Parents protest against King’s Lynn college nursery closure plan

Applewood Children's Nusery Parents staging protest against proposed nusery closure. ANL-150418-104221009
Applewood Children's Nusery Parents staging protest against proposed nusery closure. ANL-150418-104221009
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Parents yesterday met education bosses to demand answers about their plans to close a nursery on the College of West Anglia’s Lynn campus.

Campaigners say around 500 people have now signed petitions against the proposal to close the Apple Wood children’s nursery on the Tennyson Avenue site.

Approximately 20 objectors also staged a protest against the plan outside the building on Friday afternoon and a further demonstration is planned.

Health and social care student Kayleigh Enefer, whose 20 month old daughter Sophia attends the nursery. said she was encouraged by the level of support for the campaign so far.

She said: “We’re doing everything we can to keep it open. It’s vital not just for me but other parents who don’t want to see it closed.”

Miss Enefer has previously warned that she could have to give up her studies if the nursery is closed.

She added that parents, some of whom had indicated they were willing to pay more for the service, wanted to know what could be done to save the nursery from the axe,

More than 50 children can be accommodated at the nursery, which employs 15 full and part-time staff.

But college officials, who have not commented further on the closure plan since it was first announced earlier this month, maintain they have no option but to close it in order to help plug a £1.7 million funding gap.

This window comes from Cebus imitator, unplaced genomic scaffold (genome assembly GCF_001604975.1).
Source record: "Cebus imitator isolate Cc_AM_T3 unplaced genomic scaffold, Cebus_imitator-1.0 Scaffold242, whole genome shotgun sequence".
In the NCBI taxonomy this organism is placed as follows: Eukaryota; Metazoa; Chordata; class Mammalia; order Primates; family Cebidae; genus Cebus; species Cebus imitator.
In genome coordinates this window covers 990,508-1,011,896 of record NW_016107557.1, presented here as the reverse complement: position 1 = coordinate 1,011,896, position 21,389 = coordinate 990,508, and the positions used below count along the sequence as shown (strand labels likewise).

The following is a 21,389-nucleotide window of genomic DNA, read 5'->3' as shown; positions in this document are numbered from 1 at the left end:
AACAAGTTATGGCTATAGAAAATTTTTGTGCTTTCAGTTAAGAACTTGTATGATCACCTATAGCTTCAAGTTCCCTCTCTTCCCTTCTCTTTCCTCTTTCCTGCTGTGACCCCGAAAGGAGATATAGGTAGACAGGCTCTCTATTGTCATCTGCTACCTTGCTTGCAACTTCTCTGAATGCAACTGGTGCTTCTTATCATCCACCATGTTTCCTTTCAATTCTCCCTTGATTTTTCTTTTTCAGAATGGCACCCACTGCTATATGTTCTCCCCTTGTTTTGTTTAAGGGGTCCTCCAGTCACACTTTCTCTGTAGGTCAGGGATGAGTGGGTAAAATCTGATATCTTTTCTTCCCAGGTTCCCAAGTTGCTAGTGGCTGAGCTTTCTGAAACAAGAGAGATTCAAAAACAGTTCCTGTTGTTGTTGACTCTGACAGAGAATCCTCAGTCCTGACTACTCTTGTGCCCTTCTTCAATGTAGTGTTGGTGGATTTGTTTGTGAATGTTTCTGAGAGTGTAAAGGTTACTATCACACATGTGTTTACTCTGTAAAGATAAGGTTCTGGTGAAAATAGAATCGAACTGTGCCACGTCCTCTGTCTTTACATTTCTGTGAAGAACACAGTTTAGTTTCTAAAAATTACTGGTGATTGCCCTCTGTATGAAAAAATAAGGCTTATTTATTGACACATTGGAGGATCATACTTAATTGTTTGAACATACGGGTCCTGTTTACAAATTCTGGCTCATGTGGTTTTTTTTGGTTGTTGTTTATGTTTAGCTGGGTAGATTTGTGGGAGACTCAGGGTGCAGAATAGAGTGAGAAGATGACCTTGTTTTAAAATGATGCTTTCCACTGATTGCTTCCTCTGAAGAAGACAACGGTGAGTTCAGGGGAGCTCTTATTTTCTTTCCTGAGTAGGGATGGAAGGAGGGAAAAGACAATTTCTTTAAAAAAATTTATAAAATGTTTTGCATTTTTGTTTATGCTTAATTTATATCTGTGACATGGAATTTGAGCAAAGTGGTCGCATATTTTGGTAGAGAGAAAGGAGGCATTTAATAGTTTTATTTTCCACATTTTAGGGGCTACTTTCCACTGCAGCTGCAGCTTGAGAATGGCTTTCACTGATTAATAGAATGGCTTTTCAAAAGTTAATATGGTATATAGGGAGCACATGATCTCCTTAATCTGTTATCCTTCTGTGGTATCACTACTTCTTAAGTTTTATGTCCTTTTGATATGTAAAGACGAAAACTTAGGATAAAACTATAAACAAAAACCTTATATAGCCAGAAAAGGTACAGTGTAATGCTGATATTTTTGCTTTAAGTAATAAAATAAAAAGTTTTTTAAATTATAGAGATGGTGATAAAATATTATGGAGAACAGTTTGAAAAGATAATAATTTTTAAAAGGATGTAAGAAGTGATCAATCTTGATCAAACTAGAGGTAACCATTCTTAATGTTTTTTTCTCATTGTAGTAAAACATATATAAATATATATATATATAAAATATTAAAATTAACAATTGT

And principal David Pomfret urged the area’s parliamentary candidates to end the austerity which he said was leaving them with the “impossible task” of continuing to provide high quality education with reduced funding.

He said the nursery, which could close this summer if the plan is implemented, had never managed to cover its costs and could not be subsidised in the future, as it is not part of the college’s “core business” of teaching and learning.

But, last week, West Norfolk Council leader Nick Daubney, who is a member of the college’s board of governors, pledged that he would do all he could to help keep the nursery open.

And Labour politicians have also called for whoever is elected as the area’s MP at next month’s general election to secure the funding needed to save the facility.

Just over 300 people have signed a petition on the Change website against the closure proposal. A paper version has also been set up at the college.

And Miss Enefer said: “Everyone has been so supportive of each other. It’s a real group effort.”